[abstract]SEVERE DISTRIBUTIVE SHOCK DUE TO DECOMPRESSION SICKNESS

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[abstract]SEVERE DISTRIBUTIVE SHOCK DUE TO DECOMPRESSION SICKNESS

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Title: [abstract]SEVERE DISTRIBUTIVE SHOCK DUE TO DECOMPRESSION SICKNESS
Author: Gerbino T; Eaton C; Holm J
Abstract: INTRODUCTION: Distributive shock is a rare manifestation of decompression sickness. We present a case of severe distributive shock and acute respiratory failure due to decompression sickness. CASE: A 50-year-old technical diver without significant prior illnesses dived to maximum and average depths of 218 feet and 123 feet, respectively, with a total dive time of 63 minutes. Significant decompression time was omitted due to inadequate gas supply. Upon surfacing he developed respiratory distress, generalized weakness, loss of consciousness and cutis marmorata. He quickly developed pulmonary edema, hypoxia and hypercapnia, requiring intubation and mechanical ventilation with 100 percent oxygen and high levels of end-expiratory pressure. He was transferred from the emergency department to a multiplace hyperbaric chamber, where he was treated with a U.S. Navy Treatment Table 6. During hyperbaric oxygen therapy he developed progressive hypotension associated with worsening pulmonary and peripheral edema, hemoconcentration and hypoalbuminemia consistent with a severe capillary leak syndrome. There was progression of hypoxemia, hypotension and acidemia, leading to premature termination of the treatment at 30 fsw. Vasopressors, albumin and massive administration of intravenous fluids were required to treat hypotension through Day 3. He was liberated from mechanical ventilation on Day 10. Brain MRI at ICU discharge on Day 14 showed multifocal bilateral subacute infarcts. He was discharged on Day 21 fully ambulatory, with normal cardiopulmonary function and only ocular neurologic deficits. DISCUSSION: Severe distributive shock due to decompression sickness (“bends shock”) is rare but may occur in the setting of omitted decompression, wherein a large burden of undissolved intravascular gas is hypo-thesized to mediate endothelial injury and consequent capillary leak. Plans for hyperbaric oxygen in these patients should weigh risks and benefits, especially when supraphysiologic arterial oxygen tensions cannot be achieved and adequate ventilation is difficult. Modification of standard protocols should be con-sidered, as should liberal administration of colloid.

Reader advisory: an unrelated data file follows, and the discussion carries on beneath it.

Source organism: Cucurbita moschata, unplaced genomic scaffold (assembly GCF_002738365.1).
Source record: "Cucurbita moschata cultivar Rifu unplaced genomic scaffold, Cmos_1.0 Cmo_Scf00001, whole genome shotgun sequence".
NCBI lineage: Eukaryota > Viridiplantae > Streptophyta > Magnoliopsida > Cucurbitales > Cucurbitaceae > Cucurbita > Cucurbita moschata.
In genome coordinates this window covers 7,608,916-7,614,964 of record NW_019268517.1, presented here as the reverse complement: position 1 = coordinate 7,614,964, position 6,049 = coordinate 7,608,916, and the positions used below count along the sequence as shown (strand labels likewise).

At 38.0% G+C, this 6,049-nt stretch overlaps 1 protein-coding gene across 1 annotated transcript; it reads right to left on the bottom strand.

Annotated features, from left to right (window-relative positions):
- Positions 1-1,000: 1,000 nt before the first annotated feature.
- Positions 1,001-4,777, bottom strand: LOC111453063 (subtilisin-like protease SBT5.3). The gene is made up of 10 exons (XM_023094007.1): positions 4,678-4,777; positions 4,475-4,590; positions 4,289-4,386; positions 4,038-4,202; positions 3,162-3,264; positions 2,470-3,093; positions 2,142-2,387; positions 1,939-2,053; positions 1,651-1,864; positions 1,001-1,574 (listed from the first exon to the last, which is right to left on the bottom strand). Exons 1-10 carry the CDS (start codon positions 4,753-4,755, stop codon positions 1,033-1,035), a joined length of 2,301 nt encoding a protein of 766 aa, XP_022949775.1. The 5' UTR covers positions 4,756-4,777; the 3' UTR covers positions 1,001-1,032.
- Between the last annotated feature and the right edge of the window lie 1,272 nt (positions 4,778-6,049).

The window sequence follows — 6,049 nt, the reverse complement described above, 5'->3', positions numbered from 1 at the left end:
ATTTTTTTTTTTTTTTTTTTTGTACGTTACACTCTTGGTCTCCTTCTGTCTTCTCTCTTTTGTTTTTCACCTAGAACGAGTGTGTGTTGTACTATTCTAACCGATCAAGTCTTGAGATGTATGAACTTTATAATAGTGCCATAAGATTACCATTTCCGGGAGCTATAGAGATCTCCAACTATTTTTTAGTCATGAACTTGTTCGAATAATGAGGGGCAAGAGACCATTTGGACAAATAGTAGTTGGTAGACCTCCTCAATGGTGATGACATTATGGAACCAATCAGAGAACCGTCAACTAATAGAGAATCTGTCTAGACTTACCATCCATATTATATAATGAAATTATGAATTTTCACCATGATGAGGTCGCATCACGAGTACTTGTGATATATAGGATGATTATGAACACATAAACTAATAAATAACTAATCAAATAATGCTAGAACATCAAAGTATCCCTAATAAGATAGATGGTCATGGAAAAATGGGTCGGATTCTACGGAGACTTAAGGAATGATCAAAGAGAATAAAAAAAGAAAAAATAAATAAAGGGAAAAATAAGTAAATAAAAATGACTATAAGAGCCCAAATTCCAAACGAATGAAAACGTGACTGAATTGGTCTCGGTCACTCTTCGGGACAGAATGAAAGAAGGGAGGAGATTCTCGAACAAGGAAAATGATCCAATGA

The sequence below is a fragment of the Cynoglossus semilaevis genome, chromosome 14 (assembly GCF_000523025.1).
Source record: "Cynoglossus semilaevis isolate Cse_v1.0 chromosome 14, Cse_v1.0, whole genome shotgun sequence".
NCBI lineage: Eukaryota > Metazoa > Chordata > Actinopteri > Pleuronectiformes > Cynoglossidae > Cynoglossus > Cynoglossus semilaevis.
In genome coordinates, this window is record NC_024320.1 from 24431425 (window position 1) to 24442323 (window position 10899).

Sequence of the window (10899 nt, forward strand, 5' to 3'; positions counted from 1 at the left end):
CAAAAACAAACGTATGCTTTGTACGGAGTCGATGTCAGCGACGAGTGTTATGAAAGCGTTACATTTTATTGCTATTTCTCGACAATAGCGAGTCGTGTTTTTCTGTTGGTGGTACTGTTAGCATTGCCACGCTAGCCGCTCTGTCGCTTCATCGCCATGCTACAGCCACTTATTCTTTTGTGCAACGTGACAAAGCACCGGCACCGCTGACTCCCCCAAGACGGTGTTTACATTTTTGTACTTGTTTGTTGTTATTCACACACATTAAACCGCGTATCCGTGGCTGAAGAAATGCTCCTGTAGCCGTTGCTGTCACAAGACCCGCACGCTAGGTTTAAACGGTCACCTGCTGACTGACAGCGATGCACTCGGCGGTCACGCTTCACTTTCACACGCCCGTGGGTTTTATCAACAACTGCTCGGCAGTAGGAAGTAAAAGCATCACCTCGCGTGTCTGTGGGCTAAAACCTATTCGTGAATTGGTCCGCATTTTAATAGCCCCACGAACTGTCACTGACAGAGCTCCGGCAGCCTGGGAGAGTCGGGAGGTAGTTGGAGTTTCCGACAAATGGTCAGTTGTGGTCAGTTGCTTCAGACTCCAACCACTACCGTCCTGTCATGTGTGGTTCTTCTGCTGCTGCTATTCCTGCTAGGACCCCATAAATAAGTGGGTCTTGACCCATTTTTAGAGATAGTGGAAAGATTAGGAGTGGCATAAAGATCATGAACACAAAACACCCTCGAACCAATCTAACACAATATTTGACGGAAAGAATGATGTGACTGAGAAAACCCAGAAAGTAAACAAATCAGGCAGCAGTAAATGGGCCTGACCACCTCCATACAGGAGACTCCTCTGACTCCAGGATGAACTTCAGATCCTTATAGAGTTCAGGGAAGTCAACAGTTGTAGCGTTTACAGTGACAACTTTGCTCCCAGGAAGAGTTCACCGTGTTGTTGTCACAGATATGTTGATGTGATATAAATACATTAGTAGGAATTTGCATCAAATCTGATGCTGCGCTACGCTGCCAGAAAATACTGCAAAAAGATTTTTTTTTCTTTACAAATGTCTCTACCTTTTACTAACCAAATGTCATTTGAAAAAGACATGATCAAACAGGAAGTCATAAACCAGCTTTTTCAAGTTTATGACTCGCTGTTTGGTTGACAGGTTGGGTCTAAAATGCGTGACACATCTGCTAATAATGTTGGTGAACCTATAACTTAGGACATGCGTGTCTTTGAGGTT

Description: Undersea and Hyperbaric Medicine : Journal of the Undersea and Hyperbaric Medical Society, Inc.
URI: http://archive.rubicon-foundation.org/10849
Date: 2013

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  • UHMS Meeting Abstracts
    This is a collection of the published abstracts from the Undersea and Hyperbaric Medical Society (UHMS) annual meetings.

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